Subject:   Byte Code Enhancement vs. Class Mutilation
Date:   2002-12-10 13:36:53
From:   anonymous2
I had the same concerns when I looked at byte code enhancement via JDO for the first time. Then I educated myself.

Byte code is a language specified in the Java language spec. It a very clearly specified language with very specific rules.

Also, you compile your classes don't you? Is that mutilation of your code also?

The positives of byte code enhancement are clear. No line number issues when debugging, no problems using tools like CVS, etc. JDO is extremely lightweight relative to other proprietary and standardized persistence options. Part of this is because of enhancement.

Many of the enhancers used by JDO vendors are open sourced (RI and others). If you are uncomfortable with byte code manipulation see what they are doing.

Finally, JDO doesn't prescribe a byte code enhancer. I beleive there are vendors out there with source code enhancers. If you don't want the so called "mutilation", you can choose not to use a byte code enhancer.

I for one, will happily take the benefits of JDO (30% code reduction, much cleaner code) and byte code enhancement, over the other options.

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Showing messages 1 through 5 of 5.

  • Byte Code Enhancement vs. Class Mutilation
    2003-06-14 15:47:38  anonymous2 [View]

    Bytecode enhancement (manipulation)

    Open source libraries

    Jakarta Byte Code Engineering Library

    JBoss Javassist
  • Byte Code Enhancement vs. Class Mutilation
    2002-12-10 17:15:09  anonymous2 [View]

    Byte code enhancement, class mutliation, source code enhancement --- it all sounds like a hack job to me. A technically pure JDO implementation would not make any requirements regarding source code changes or class file changes. However, you are right, the benefits do outweigh the hack.
    • Byte Code Enhancement vs. Class Mutilation
      2002-12-11 08:23:55 [View]

      A "technically pure" JDO implementation, as you put it, would rely on JVM-level hooks into the transient object lifecycle which could be used to trigger corresponding events in a persistent object cache.

      When JDO was being scoped such design choices were discussed with the JVM team. The upshot was two-fold:

      1. In the timeframe for releasing JDO, the JVM would not be changed to provide these hooks.

      2. Implementing a custom JVM, which all JDO-based application would then be forced to use, would make JDO "undesirable".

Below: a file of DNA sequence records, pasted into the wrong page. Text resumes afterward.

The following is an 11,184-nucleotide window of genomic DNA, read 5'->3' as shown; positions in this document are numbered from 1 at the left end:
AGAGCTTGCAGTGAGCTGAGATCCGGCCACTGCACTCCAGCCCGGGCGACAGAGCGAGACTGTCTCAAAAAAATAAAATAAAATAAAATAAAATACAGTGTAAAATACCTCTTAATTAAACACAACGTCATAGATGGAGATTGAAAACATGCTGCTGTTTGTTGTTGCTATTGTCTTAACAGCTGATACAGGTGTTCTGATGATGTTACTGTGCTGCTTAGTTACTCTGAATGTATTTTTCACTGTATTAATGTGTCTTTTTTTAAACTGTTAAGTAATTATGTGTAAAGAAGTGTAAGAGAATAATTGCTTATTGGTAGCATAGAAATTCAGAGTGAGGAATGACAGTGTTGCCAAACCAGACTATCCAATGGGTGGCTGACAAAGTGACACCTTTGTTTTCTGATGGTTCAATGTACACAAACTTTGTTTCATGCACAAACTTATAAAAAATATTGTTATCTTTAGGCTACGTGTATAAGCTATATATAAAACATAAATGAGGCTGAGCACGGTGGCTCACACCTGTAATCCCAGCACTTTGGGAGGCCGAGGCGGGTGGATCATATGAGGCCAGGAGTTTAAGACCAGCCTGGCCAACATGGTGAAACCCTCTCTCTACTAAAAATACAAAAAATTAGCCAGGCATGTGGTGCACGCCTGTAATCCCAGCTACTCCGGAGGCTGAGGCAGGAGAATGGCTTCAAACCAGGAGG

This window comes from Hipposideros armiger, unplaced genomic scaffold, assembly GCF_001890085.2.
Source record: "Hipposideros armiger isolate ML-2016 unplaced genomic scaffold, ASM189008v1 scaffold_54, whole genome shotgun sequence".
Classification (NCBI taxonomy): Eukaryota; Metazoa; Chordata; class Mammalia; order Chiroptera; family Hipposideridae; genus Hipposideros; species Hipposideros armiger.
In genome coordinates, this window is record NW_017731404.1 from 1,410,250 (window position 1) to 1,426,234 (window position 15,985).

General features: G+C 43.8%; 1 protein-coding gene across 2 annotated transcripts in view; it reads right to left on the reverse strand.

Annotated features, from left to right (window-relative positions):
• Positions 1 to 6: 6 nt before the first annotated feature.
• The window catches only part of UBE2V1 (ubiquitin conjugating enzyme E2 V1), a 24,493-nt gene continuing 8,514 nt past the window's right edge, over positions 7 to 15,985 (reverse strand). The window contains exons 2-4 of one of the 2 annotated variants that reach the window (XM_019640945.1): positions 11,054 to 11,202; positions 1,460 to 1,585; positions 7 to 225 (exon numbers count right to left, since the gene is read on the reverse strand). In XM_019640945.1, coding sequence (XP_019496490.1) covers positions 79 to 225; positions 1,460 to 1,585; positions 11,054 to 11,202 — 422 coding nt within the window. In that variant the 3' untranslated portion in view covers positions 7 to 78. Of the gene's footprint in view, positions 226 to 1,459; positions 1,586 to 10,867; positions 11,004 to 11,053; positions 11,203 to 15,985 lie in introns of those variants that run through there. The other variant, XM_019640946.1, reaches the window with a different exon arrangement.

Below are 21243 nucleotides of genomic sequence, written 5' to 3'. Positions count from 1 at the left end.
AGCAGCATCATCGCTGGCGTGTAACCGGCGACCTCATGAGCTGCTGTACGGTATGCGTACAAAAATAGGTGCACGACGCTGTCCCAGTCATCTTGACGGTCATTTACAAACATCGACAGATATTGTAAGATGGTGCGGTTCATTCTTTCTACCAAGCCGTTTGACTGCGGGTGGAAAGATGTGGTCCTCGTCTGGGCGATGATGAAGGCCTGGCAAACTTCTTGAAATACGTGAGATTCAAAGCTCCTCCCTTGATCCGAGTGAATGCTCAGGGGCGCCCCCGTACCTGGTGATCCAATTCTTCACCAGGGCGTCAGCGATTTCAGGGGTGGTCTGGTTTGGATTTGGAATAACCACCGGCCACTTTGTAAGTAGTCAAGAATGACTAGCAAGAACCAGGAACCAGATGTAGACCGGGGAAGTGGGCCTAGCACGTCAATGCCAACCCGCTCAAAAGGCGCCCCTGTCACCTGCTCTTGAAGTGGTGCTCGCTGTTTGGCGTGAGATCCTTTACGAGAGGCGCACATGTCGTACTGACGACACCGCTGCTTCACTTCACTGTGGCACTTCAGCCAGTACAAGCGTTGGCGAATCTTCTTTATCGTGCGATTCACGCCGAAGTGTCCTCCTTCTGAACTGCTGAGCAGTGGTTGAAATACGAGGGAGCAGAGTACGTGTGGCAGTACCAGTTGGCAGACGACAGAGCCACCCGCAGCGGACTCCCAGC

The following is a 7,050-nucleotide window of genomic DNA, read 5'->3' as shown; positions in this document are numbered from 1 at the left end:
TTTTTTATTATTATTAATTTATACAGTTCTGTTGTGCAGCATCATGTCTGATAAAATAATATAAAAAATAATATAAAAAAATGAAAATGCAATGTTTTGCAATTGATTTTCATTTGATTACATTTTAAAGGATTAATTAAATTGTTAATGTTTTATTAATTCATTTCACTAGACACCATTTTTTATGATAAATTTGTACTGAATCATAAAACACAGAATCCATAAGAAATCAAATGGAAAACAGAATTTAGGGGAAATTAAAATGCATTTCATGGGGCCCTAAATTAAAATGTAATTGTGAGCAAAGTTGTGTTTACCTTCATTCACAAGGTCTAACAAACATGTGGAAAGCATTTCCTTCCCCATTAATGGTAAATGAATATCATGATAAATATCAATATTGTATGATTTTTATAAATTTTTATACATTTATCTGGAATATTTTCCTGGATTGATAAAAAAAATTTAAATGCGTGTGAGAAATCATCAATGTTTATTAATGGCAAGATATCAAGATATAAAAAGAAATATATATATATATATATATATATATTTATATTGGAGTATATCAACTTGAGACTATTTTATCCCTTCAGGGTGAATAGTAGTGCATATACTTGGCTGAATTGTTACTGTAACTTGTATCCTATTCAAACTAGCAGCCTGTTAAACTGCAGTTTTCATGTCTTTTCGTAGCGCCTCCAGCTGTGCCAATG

These were the basis for the current model with its PersistenceCapable interface.

      However, do bear the following in mind.... Neither the application objects (which invoke PersistenceManager services) nor the domain objects (which are persistence-capable) actually depend upon the PersistenceCapable interface. If you are coding against the PersistenceCapable interface then you are doing it wrong (or you're a vendor writing a JDO implementation). That's why PersistenceCapable is in the JDO SPI (javax.jdo.spi) and not the JDO API (javax.jdo).

      This means it is conceivable that, with sufficient direct support from some future JVM, the underpinning mechanism of JDO's transparent persistence could be changed. (There are no plans for this in hand, I'm merely hypothesizing about some futuristic environment.) At that point the current requirement for "bytecode mutilation", as you so objectively term, it would be removed. However, your application and domain object source code would not need to be altered to function correctly in this new environment.

      My point? PersistenceCapable, and the requirement for domain objects to implement it, is an implementation detail of the current internal JDO architecture, and is - at least conceivably - subject to change. Good encapsulation, as exhibited by JDO's external architecture, insulates your classes from any dependency on this implementation detail.

      Kind regards, Robin.
      Robin M. Roos
      • Byte Code Enhancement vs. Class Mutilation
        2002-12-17 05:38:21  markusp [View]

        As you all might be aware of, at least one such custom JVM exist already. Although it currently does not fully support JDO 1.0, GemStone Facets has a HotSpot-derived JVM that doesn't require byte code enhancement (but allows it) for transparent persistence. Drawbacks include that they still only support JDK 1.3.1_something, Win2k and Solaris.